Once webmasters have encoded their movies — after trying various "bit rates" and compression schemes that affect, respectively, smoothness of play and clarity of images — it is time to check with the companies hosting their sites. Hosting firms do not offer media servers and sufficient "bandwidth" (the amount of data traffic allowed on a website's Internet off-ramp) with their bargain basement, $9.95-a-month plans. Streaming media of any kind, music or video, involves a complex, power-hungry set of processes.
Webmasters need to remember the end users, too. One Hollywood recording studio spent hundreds of hours perfecting a website with Flash motion graphics, audio/video clips and live chat capabilities, all in the mistaken belief that most people have high-speed Internet connections. The site may have succeeded in South Korea, where about 75 percent of Internet users have broadband, but the studio owners made their site nearly inaccessible to the 70 percent of American web surfers still using dial-up connections.
Future is Now
Major content distributors of all kinds still provide low-bandwidth streams to serve all the 56k modems out there. But if the future is now for those studios lagging behind Vivid, the future for Vivid and other adult content kings is approaching like an onrushing train.
"We are already seeing a major shift to Flash video because of the flexibility and inherent benefits, and mainstream happens to be ahead of adult in this transition," Bee said. "The average specs for a home computer are only going to increase further, which will make more advanced codecs more feasible." The video veteran also sees major and widespread implementation of high-definition video as well, beginning with the h.264 codec now being used for the newest Apple video iPods.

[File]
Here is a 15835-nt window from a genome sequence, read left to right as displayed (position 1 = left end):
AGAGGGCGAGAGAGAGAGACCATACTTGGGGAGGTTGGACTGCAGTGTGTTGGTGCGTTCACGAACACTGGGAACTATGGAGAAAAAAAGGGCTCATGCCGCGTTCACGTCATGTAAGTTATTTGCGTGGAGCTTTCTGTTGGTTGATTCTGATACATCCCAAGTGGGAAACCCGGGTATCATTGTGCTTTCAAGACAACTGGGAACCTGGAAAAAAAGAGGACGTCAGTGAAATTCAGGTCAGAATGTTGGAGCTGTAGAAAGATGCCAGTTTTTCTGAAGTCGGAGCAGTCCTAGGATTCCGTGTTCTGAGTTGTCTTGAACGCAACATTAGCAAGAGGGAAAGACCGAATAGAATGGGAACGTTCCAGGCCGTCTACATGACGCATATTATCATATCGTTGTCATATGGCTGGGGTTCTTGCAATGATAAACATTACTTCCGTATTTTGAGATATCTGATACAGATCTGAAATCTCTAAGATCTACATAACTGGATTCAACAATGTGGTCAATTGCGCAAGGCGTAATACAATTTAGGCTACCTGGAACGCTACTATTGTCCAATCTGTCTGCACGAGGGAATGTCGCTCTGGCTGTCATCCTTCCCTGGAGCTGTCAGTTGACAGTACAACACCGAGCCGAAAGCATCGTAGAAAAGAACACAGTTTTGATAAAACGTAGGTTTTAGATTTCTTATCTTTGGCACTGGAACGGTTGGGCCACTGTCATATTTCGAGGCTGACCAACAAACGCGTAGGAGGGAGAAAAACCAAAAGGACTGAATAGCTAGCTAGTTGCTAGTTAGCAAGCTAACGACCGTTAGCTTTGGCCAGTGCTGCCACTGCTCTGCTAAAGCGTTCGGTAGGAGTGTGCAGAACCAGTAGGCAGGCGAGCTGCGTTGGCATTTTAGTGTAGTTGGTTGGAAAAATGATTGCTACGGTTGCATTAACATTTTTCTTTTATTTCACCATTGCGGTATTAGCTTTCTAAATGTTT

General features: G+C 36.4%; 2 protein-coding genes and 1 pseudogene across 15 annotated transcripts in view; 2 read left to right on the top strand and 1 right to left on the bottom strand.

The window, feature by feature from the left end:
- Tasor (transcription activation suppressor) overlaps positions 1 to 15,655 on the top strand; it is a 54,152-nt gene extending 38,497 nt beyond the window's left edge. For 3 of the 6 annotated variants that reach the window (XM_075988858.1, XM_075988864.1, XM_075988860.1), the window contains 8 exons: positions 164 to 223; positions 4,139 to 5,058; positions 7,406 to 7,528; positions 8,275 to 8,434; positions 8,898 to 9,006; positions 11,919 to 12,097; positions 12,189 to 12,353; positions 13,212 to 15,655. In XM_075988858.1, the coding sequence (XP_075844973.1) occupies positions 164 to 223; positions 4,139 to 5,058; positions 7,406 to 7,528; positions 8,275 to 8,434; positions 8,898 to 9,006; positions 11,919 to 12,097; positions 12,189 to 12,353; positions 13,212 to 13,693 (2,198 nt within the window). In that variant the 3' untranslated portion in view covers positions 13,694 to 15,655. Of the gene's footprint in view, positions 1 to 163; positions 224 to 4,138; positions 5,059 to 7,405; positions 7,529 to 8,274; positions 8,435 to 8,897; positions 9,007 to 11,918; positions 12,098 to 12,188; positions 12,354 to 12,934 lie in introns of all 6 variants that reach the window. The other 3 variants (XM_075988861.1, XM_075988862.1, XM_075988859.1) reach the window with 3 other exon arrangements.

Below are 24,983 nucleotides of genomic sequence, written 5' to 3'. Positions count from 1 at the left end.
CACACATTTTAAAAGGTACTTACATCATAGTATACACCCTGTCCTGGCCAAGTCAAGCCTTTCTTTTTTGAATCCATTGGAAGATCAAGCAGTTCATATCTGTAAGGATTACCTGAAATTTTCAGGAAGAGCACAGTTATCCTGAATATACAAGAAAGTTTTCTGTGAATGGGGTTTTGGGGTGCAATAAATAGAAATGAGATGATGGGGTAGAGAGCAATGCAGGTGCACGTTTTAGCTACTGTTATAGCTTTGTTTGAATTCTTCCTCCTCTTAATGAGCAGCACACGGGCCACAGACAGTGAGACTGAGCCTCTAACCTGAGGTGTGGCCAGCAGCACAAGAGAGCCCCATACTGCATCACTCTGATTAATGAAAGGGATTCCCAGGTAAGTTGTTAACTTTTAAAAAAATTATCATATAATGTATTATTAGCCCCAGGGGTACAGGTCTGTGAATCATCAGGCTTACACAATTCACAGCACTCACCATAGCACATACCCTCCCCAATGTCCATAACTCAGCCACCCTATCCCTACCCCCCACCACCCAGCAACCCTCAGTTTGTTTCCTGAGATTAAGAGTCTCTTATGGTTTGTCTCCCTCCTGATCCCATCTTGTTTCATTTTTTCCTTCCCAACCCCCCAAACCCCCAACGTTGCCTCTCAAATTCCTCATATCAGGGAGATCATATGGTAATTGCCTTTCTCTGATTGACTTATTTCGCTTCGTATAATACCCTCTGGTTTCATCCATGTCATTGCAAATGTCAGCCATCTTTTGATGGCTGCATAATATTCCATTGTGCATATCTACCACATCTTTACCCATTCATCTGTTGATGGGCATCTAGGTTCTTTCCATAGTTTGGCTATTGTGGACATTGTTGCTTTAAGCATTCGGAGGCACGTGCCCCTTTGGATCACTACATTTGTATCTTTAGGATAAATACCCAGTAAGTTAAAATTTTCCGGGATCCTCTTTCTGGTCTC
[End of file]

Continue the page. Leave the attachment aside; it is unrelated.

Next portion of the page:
"We'll see more implementations of the h.264 codec in other formats like Windows," Bee predicts, "including new derivatives and even multithreaded codecs that surpass h.264." Naturally, the proliferation of hi-def video, coupled with the release of new Blu-ray and HD-DVD players, will fuel the continued development of HD encoding, as well as fulfill the need for better compression quality.
Average bandwidth capacity will continue increasing as the Internet continues maturing, Bee says, "so we could potentially see live DVD-quality streams." While some adult distributors already are trying this, Bee calls their efforts "dramatically unsuccessful because of the current technology limitations."
On the tech horizon, video clips are now being delivered to cell phones, too. But a recent survey by NDP Research indicates the marketing challenge that content creators and distributors face with cellphone delivery (and every other new destination): Only 28 percent of cell phones currently in use can handle video streams, and an infinitesimal 1 percent of users currently pay for the service.
Of course, this is just another in a long list of challenges that the envelope-pushing, technology-driving, paradigm-shifting adult entertainment industry has successfully met. And if past successes are any indication, high-quality content deliveries should grow from a stream to a tidal wave in no time.